The Early Pregnancy Loss Association continues to grow as it aids local healthcare providers in caring for women who have miscarried. Recently granted $7,200 from the Hillsdale County Community Foundation, the association is able to fund the distribution of informational folders, a miscarriage kit program, an updated website, as well as administration and marketing.
Describing the grant as a startup fund, EPLA Founder Emily Carrington said, “We’re really getting into a huge place of growth and stabilizing. It’s been a lot of ideas and planning up to this point, and with this grant, we will be able to take these ideas and plans, and start to implement them.”
Susan Stout, who works for the foundation, said that the grants must serve Hillsdale County residents.
EPLA seeks not only to aid, but to also help residents heal. Carrington founded the association in 2014 after her second miscarriage. Paying medical bills in the wake of the experience, she said that she wished women in her position never had to do the same, according to a past Collegian article. The idea for EPLA then began to form.
“We started with a couple meetings of 10 to 15 women gathered talking about their experiences, with many voices jumping in,” she said.
Since then, nearly 100 people have contributed in some way to the organization. They began by creating informational folders so women were not in the dark about miscarriage.
Maria Servold, who serves on the executive committee, said the folders include a “facts and myths” page. This helps women not to experience guilt because of mistaken beliefs such as, wearing pants that are too tight can cause miscarriage.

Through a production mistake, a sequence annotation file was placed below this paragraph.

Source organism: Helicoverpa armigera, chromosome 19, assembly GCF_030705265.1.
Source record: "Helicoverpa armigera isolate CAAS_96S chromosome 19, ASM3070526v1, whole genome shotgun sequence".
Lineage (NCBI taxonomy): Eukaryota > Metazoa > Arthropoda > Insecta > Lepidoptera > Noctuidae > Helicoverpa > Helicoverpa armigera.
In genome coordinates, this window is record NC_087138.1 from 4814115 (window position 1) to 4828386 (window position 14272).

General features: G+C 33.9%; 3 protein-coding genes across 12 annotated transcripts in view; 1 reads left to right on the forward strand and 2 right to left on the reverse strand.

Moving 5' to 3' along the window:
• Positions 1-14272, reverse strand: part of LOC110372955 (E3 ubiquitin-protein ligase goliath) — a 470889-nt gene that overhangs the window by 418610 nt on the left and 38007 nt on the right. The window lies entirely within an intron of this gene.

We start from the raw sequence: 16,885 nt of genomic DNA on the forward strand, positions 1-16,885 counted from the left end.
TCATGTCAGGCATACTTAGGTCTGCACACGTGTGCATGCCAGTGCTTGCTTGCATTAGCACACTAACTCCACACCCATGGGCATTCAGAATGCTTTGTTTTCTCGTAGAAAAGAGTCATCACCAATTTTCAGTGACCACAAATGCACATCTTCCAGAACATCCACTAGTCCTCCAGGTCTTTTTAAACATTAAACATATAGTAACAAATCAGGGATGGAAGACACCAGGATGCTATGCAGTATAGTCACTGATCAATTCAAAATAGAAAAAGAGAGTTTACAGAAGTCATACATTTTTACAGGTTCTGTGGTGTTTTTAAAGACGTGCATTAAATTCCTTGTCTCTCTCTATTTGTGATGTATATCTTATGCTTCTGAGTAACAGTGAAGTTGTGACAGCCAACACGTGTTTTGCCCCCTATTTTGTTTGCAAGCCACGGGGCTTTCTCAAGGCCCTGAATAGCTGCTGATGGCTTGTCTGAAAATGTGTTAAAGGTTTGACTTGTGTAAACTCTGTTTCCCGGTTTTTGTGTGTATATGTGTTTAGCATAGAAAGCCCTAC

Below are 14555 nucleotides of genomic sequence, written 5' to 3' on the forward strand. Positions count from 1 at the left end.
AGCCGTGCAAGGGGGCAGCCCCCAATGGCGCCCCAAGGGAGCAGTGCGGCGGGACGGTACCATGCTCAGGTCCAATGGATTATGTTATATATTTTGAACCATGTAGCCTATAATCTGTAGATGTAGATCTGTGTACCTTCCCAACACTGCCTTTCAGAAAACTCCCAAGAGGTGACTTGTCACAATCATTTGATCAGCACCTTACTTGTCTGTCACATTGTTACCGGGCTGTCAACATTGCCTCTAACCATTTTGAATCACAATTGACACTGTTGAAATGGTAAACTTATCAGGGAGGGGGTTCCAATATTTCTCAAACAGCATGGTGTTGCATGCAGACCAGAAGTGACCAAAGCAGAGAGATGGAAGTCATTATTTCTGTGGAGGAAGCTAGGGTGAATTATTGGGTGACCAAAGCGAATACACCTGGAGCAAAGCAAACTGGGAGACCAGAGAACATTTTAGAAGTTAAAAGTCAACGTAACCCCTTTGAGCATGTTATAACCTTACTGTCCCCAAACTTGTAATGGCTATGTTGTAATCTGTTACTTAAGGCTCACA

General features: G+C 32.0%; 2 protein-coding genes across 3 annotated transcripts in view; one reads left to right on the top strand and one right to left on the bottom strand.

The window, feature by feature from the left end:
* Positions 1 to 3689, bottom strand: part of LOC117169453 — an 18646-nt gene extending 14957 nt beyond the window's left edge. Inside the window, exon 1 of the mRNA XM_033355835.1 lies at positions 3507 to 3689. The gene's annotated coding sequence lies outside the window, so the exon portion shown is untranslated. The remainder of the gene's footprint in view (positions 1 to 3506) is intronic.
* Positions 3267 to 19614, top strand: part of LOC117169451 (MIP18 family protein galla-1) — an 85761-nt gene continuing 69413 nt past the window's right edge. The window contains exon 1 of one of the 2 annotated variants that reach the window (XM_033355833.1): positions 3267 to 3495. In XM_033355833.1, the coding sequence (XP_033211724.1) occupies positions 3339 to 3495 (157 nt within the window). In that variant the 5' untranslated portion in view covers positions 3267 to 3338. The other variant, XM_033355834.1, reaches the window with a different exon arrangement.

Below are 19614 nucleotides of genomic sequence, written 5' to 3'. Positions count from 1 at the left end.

Now the EPLA has launched a drive for care kits, which will include basic care items such as feminine hygiene products — things that someone suffering a miscarriage wouldn’t want to have to make a Walgreens trip for, Servold explained. The kits will also include a small box so that families can bury the baby, which is often delivered even in early stages, and tiny 6” by 6” crocheted blankets to include with the boxes. Those who wish to donate can access an Amazon wish list, with all items sent to Carrington to then be put into the kits.
Next year, a memorial garden will blossom with purple tulips, a flower that symbolizes hope for Carrington, and is featured on EPLA’s logo.
“After I lost my first little one to miscarriage, I started buying a purple rose on due dates to take time to remember and honor my little one,” she said. “As we were developing a logo, we liked the imagery of the flower and the vase. Purple is a color that combines pink and blue, as often the gender is unknown. It’s symbolism of hope and spring and new life after a long winter, not necessarily hope for another child, but hope in something — weathering through a rough time.”
The tulip bulb fundraiser will end Sept. 28. Seven varieties of purple tulips are offered and will be sold 10 bulbs for $10. Buyers may also choose to donate their purchased tulips to be planted in the memorial garden.
While Carrington and the board members do not get to see EPLA’s impact first hand, nurses have told them that their resources are being used.
Carrington said, “It’s our hope they receive our information and heal and grow and move on. A lot of our volunteers have expressed thankfulness that this is happening, giving an opportunity and outlet to heal from their past grief.”